You knew I’d eventually have to comment on Urban Meyer, coach of the University of Florida. As a student of competition as well as a student of leadership, I love watching sports management, draft decisions and trade discussions. Football in Florida this year offers some interesting scenarios and lessons for leadership, with Bobby Bowden’s retirement from Florida State after 34 years and Urban Meyer’s health leave.
For some time, I’ve been watching Florida State because of their succession planning arrangement. I admired their decision to try to work out a seamless transition but observed with interest how they handled some of the pitfalls:
- How does the incumbent leader know when to step away?
- What if he knows it’s time but is afraid of the future?
- What happens if the successor deems himself “ready” before the incumbent leaves?
- Who has the real power in hiring decisions?
- Is the university still committed to going in the same direction a few years after they named the successor, especially when that successor hasn’t looked like the savior they hoped him to be?
Though Florida State fumbled the handoff a bit and ended up creating some bitterness with Bobby’s family, Jimbo Fisher has taken the reigns and has been given the flexibility to remake the coaching staff because of the way things shook out this season. Florida State football is moving in a predictable direction, and the future looks bright under its new coach. All as a result of forethought and planning.
Florida, on the other hand, was caught completely by surprise when Urban Meyer announced December 26 that he was stepping down. I’m sure Florida’s administration had some forewarning, but it was still a shock. How on earth could a coach resign out of the blue after five wildly successful years? Florida had just breathed a sigh of relief when Notre Dame hired someone else; they knew they could plan on having their coach for a lot more years if he was willing to turn down his “dream job.” They were so confident they let their emergency plan walk out the door to coach Louisville. Yet, here they were, caught without a coach or even a thought of transition planning.
Florida acted quickly and managed to talk Meyer into calling it a leave of absence rather than a resignation. Gator Nation breathed a sigh of relief — with the hope that Meyer will come back, the recruiting class is safe and the administration has a bit of time to put a plan together. However, I want to ask, from a leadership standpoint: Is Florida in a better place today — both short and long term — than they would have been if they went out and found the best coach on the market? I think Florida has some very uncomfortable days and decisions ahead. The questions I’m asking:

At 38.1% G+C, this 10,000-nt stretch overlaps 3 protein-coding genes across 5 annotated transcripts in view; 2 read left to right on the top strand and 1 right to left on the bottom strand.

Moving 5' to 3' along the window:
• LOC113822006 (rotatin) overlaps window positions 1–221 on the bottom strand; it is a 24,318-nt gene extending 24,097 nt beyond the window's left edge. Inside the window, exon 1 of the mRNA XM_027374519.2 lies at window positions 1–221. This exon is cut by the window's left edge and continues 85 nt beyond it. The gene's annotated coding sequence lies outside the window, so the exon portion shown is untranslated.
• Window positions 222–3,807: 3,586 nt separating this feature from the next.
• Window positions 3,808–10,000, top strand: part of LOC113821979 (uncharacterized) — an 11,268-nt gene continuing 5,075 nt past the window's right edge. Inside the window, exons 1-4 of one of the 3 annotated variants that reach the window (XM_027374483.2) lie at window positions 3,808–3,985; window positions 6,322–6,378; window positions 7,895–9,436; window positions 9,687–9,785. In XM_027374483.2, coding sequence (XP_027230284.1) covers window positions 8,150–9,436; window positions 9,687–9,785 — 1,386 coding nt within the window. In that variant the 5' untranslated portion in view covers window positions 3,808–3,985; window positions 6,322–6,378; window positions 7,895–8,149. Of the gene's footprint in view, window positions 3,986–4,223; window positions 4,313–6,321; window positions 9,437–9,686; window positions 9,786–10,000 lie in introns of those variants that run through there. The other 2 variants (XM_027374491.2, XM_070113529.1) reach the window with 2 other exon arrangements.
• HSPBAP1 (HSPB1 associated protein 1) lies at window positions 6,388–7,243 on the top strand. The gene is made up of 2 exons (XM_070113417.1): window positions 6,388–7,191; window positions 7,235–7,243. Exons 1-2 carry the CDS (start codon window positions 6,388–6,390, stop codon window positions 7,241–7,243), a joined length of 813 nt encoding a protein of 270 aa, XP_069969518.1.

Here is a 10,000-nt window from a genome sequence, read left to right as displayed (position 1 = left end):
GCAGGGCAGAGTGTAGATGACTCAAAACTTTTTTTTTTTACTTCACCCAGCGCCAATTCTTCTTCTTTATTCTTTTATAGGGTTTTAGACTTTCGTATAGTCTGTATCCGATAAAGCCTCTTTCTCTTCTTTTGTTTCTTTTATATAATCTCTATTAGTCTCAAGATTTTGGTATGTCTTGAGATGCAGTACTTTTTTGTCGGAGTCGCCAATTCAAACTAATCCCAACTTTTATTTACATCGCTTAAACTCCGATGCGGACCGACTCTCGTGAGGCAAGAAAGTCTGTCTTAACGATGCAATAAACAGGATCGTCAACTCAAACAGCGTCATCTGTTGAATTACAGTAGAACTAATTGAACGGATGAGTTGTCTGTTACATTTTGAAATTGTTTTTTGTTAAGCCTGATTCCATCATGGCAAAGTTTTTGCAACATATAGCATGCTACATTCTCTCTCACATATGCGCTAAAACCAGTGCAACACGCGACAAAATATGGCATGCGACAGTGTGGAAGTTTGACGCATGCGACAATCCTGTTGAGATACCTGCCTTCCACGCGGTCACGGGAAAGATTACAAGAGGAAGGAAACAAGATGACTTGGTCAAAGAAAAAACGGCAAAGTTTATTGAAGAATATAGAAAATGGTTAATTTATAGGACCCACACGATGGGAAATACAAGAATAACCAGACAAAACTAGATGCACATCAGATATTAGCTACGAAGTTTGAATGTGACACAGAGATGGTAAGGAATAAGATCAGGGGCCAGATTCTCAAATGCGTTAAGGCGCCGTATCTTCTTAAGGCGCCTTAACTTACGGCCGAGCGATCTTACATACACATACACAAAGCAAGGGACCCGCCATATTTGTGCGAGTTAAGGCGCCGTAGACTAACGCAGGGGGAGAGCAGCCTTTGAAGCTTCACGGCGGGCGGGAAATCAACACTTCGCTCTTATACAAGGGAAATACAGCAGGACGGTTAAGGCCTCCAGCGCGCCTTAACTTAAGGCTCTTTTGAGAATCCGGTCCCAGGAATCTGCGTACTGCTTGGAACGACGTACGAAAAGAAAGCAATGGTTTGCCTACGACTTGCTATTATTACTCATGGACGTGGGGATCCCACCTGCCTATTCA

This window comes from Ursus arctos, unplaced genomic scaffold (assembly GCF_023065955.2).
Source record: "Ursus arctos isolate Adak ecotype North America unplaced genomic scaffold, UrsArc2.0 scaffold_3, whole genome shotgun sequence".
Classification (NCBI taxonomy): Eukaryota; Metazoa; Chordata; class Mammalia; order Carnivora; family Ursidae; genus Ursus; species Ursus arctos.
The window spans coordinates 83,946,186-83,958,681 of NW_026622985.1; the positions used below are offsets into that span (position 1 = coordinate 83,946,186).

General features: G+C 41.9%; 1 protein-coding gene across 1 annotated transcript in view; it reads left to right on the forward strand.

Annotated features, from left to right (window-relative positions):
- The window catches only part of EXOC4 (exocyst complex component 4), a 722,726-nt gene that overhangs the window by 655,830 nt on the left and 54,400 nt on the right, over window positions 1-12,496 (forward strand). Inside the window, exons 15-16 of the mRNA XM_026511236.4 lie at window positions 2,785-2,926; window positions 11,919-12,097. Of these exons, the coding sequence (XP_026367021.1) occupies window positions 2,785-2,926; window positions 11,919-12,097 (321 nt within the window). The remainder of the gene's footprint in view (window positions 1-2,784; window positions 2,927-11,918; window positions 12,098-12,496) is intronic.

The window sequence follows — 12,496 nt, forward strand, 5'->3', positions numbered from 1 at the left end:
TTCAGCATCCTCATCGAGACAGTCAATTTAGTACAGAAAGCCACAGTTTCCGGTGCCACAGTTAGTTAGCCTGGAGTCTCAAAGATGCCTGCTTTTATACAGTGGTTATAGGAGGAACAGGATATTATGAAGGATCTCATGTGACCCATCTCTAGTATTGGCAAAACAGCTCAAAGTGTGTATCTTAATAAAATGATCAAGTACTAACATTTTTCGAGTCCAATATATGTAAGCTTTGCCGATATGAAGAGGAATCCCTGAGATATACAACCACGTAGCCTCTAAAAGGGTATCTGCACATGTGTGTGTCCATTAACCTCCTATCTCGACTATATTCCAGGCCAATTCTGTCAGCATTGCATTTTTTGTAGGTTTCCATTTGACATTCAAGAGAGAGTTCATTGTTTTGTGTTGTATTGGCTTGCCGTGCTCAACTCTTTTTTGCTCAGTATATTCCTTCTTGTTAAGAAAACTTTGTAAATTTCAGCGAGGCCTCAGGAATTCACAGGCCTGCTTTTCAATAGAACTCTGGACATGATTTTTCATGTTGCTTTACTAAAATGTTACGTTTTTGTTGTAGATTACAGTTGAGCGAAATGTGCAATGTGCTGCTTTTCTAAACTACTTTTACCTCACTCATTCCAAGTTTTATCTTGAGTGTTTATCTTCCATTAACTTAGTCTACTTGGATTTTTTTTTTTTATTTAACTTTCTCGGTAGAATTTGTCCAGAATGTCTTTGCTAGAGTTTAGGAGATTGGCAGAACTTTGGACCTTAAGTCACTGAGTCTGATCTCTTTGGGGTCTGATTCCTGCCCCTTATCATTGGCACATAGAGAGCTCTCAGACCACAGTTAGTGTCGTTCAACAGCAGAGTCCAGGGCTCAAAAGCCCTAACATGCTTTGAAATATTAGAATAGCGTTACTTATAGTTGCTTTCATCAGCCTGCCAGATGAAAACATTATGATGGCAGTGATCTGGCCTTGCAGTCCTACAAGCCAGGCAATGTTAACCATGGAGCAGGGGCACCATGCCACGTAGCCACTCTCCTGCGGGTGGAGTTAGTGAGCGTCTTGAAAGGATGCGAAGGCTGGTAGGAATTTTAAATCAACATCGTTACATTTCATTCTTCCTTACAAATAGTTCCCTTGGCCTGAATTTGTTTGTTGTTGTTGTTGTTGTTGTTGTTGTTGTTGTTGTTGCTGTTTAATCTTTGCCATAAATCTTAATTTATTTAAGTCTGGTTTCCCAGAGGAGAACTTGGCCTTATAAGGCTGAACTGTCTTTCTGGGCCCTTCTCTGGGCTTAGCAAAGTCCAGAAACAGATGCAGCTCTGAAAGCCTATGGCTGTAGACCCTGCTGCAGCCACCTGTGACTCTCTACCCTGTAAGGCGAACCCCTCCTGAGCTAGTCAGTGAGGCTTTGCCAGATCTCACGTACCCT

- How well has Meyer’s leadership style set up his assistants to succeed? We’ll find out pretty quickly how much of the offense came from Meyer himself. With a lot of transition in the team and an interim coach without real authority, there’s a recipe for failure here in the short term. This was going to be one of Meyer’s toughest coaching years anyway. Now the interim coach inherits that challenge.
- What if Meyer doesn’t come back in 2010? How long do they wait for him? How long will the University be strung along?
- What if Meyer comes back too early? In the last few days, he’s shown that he’s willing to yield to pressure, at the expense of promises to family. How much pressure will there be to return by August? What happens if Meyer can’t handle the stress during the season?
Let me be clear here. Yes, I am a football fan, but many of these questions aren’t football questions. They’re leadership questions. Here are a few of my conclusions. First, no leader is ever irreplaceable, and no leader can guarantee his or her future. Boards and supervisors must always have a plan for emergency and long-term successors.
Second, there are certain priorities that override your business objectives. Health is one of those. To their credit, Florida showed that its people are their priority, not just a winning product. They clearly showed loyalty to a coach who has given them everything.
Third, sometimes making a clear but difficult decision, without looking back, is better for business than sentimentality. While I admire Florida’s loyalty to Meyer, I think they’re going to regret their attempt to hold onto past success by holding onto Meyer. I think they could have showed just as much loyalty and honor to Meyer while saying goodbye with great pomp and celebration. Then they could have moved on.